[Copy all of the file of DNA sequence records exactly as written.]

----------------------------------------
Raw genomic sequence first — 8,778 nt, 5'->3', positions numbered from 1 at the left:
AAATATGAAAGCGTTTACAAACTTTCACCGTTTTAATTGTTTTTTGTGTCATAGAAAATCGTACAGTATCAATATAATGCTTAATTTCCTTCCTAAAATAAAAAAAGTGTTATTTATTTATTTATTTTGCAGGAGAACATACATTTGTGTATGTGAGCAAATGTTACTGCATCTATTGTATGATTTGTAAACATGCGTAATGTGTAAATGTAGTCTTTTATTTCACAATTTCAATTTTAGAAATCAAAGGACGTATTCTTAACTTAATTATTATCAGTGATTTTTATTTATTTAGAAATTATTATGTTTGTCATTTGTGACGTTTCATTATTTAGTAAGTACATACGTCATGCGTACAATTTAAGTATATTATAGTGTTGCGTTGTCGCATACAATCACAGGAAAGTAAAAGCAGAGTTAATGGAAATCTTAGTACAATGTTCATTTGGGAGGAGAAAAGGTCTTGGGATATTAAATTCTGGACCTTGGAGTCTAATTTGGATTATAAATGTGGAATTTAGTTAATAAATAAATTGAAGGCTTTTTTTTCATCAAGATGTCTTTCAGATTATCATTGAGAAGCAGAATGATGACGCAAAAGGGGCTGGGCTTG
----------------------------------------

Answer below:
Raw genomic sequence first — 8,778 nt, 5'->3', positions numbered from 1 at the left:
AAATATGAAAGCGTTTACAAACTTTCACCGTTTTAATTGTTTTTTGTGTCATAGAAAATCGTACAGTATCAATATAATGCTTAATTTCCTTCCTAAAATAAAAAAAGTGTTATTTATTTATTTATTTTGCAGGAGAACATACATTTGTGTATGTGAGCAAATGTTACTGCATCTATTGTATGATTTGTAAACATGCGTAATGTGTAAATGTAGTCTTTTATTTCACAATTTCAATTTTAGAAATCAAAGGACGTATTCTTAACTTAATTATTATCAGTGATTTTTATTTATTTAGAAATTATTATGTTTGTCATTTGTGACGTTTCATTATTTAGTAAGTACATACGTCATGCGTACAATTTAAGTATATTATAGTGTTGCGTTGTCGCATACAATCACAGGAAAGTAAAAGCAGAGTTAATGGAAATCTTAGTACAATGTTCATTTGGGAGGAGAAAAGGTCTTGGGATATTAAATTCTGGACCTTGGAGTCTAATTTGGATTATAAATGTGGAATTTAGTTAATAAATAAATTGAAGGCTTTTTTTTCATCAAGATGTCTTTCAGATTATCATTGAGAAGCAGAATGATGACGCAAAAGGGGCTGGGCTTG